When I look back to seven years ago, when I decided to opt out of industrial agriculture and grow as much of my own food as I could, I'm impressed by how little I knew about farming. Still, my results were encouraging enough to keep me going.
That's one of the most appealing things about gardening: Just till up a small spot of ground, follow a planting guide that tells you when to plant what you want to grow, water your plants, keep weeds out from around them and you're set. You may not corner the market on farm-fresh produce, but you stand a good chance of harvesting outstanding fruits and veggies to go along with your meals for a while.
Yet there's so much more to discover — whole sciences encompassing all the aspects of what's going on in your garden plot and proving that growing food and flowers is an intellectual activity as much as it is a matter of manual labor. In fact, the most skilled growers I've met tend to have science degrees.
Growing food and flowers is an intellectual activity as much as it is a matter of manual labor.
There's the botanist who showed me how easy it is to propagate a tree from a cutting; the biologist who taught me how to feed the soil's microorganisms so plants will thrive; the chemist who can look at a plant and instantly tell me what nutrients it's lacking and how to remedy the deficiency; and the entomologist who helped me appreciate that there are no pests in the garden, and therefore no need for pesticides.
I envy their knowledge, but unless I decide to go back to college and get a bachelor's degree in science, I'll have to keep improving my farming skills by trial and error and picking up a good gardening book every chance I get.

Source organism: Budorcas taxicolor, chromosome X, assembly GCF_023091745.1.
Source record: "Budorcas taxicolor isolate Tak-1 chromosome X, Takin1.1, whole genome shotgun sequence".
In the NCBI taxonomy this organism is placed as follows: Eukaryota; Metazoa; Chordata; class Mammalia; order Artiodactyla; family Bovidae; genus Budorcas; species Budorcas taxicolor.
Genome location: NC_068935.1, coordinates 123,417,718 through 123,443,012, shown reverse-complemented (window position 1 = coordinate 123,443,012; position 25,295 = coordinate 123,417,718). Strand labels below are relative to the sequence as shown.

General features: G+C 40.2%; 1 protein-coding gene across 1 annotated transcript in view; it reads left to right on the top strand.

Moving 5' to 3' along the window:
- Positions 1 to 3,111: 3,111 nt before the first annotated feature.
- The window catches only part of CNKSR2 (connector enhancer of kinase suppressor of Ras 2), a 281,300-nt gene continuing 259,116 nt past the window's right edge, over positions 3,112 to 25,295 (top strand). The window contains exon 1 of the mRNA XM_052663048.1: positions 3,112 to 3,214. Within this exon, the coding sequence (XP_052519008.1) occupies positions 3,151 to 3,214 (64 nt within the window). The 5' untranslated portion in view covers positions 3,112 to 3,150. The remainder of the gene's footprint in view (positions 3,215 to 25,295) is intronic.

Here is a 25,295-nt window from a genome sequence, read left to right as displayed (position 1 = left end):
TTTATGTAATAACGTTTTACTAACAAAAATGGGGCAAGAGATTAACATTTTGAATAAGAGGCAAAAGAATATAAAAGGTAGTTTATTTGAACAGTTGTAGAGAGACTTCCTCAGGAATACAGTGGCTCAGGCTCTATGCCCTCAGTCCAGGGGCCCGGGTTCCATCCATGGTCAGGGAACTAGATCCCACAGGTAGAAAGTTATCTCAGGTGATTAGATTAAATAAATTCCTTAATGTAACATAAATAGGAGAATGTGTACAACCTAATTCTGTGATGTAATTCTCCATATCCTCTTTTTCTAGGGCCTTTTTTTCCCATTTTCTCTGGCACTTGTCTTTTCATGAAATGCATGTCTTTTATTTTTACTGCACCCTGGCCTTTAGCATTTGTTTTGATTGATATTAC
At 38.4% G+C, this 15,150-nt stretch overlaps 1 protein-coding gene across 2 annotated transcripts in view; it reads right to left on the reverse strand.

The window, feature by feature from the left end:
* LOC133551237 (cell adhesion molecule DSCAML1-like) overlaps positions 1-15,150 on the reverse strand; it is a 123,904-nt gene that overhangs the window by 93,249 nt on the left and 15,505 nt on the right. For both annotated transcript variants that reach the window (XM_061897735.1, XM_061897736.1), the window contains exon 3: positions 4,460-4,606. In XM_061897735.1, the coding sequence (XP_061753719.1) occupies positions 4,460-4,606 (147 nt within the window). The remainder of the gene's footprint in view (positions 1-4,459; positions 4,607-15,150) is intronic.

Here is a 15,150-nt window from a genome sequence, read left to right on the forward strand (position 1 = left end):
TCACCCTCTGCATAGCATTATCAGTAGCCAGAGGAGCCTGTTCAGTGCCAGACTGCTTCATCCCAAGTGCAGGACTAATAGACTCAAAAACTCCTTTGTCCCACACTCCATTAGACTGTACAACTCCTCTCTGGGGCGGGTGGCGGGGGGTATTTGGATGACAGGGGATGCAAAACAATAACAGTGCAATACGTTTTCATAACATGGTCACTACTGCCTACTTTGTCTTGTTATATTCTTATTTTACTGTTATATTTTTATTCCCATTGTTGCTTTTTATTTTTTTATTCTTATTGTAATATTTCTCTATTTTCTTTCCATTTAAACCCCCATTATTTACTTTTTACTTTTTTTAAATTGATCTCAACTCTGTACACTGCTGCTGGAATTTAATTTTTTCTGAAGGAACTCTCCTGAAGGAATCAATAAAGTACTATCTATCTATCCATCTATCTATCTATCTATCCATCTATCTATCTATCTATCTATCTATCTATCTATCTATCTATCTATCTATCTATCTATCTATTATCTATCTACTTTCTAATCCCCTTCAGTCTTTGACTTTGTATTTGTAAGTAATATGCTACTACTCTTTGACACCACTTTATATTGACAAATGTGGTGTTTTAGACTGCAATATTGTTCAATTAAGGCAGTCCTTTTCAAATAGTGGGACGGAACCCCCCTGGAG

Any cold, wet, rainy day of winter affords the perfect opportunity to read up on one farming topic or another. Bookstore shelves are filled with gardening books, but a handful I've read have stood out because of how well the authors distilled their knowledge for the reader, building up my motivation to make the coming growing season better than all the ones before.
Grow Great Grub by Gayla Trail
Even though I've had Trail's book for several years, I gain something new every time I flip through the pages. The book concentrates on how to grow wheelbarrow loads of produce in a small yard or an apartment balcony, yet its information has helped me as I plant acres of crops.
This is the book that taught me how to take cuttings of basil just before the first fall frost and root them in jars indoors so that I can keep my pizzas delicious all winter long. By following Trail's example, I grew my first-ever perfect watermelon, not in a raised bed but in a large flower pot.
Trail's book is no mere how-to sort of read; it's way more inspirational than that. Trail's photos and style of writing elevate the act of growing food to a trendy, smart, urban pastime.
All New Square Foot Gardening by Mel Bartholomew
If there's one book for a novice grower, it's Mel Bartholomew's All New Square Foot Gardening. I first became acquainted with Bartholomew's approach to raised bed gardening back in the '80s when I'd catch his show on PBS each Saturday morning.
I spent many years behind my father's gas-powered tiller as I prepared the garden, breathing in exhaust and risking my limbs to the blades that pulverized the compacted soil, so I was drawn to Bartholomew's technique for keeping garden beds and pathways separate and tossing the heavy machinery aside. I still grow several crops in raised beds — especially greens, carrots and flowers — so his influence has had a lasting effect on me.